It’s become a matter of political shorthand to use the figure “11 million” when estimating how many illegal immigrants are currently living in the U.S., but a new analysis of census data indicates that number might be outdated. Using federal data from 2015, the Center for Immigration Studies found that there might be as many as 15.7 million illegal immigrants in the country today – and another 45.3 million when you count legal immigrants and their U.S.-born children.

“These numbers raise profound questions that are seldom even asked: What number of immigrants can be assimilated? What is the absorption capacity of our schools, health care system, infrastructure, and labor market? What is the effect on the environment and quality of life from significantly increasing the nation’s population density?” asked Steven Camarota, CIS’s director of research.

The study comes on the heels of a new poll from A.T. Kearney that shows a profound shift in the way Americans feel about immigration, both legal and illegal. According to the survey, 61% of Americans believe that “continued immigration into the country jeopardizes the United States.”

Taken together, this new information should provide answers to the pundit class, which is still trying to figure out why Donald Trump has proven so popular in his campaign for president. While the media is running around telling everyone that Trump is a racist, xenophobic monster, his supporters see in him a man finally willing to put American interests before the rest of the world. And while liberals regard this viewpoint as disgusting and “jingoistic,” everyday Americans rightfully believe that there is nothing wrong with rallying around a national identity. It’s not about some simmering hatred of Hispanics; it’s about enforcing the law, protecting our jobs, and preserving our culture.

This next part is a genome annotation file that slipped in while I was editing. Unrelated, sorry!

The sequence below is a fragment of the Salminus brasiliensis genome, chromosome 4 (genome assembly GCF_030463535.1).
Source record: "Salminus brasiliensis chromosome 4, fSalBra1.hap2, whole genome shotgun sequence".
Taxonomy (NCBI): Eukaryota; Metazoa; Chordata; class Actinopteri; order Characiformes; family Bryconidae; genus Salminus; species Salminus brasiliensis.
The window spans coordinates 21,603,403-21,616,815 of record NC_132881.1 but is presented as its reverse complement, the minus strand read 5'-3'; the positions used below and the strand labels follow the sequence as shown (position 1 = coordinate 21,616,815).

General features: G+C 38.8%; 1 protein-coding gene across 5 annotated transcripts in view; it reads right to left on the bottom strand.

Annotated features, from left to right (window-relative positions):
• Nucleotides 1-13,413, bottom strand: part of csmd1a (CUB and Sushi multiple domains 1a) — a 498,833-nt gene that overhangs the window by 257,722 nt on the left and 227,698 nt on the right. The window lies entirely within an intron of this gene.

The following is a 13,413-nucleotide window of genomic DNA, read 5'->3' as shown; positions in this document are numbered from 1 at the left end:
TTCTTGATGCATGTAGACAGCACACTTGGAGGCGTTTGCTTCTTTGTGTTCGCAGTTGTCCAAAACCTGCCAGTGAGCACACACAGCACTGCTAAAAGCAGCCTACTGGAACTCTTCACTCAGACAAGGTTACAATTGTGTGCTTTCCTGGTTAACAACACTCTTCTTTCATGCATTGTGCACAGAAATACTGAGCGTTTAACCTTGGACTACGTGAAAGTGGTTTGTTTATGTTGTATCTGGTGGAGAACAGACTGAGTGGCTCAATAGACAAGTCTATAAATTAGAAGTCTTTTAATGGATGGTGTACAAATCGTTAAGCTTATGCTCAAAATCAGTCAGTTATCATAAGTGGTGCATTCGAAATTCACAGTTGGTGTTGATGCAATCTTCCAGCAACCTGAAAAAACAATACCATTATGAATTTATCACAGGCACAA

And it is a clear repudiation of the Republican Party, which has spent the last four years moving further and further towards Obama’s dream of immigration reform. That dream, which is less about reform and more about dismantling our border laws, is seen by many in the party as the only way to bring Hispanics into the big tent. As always, Republicans assume that the only way they can compete with Democrats is to become more like them. And of course, there are many corporate interests who rely on cheap immigrant labor to push their profits higher.

The surge of Ted Cruz shows that many conservatives are worried about Trump’s ideological bona fides, and those concerns are well founded. But in the middle of a crisis this extraordinary, could the search for conservative purity be misguided? This isn’t just about the 15 million illegals already here; it’s about the exponential growth brought about by weak border security and reproduction. We’re creating a permanent underclass of unassimilated Mexicans that will push our entitlement system to the breaking point. Unless we fix this problem and fix it fast, the phrase “small government” will become utterly meaningless.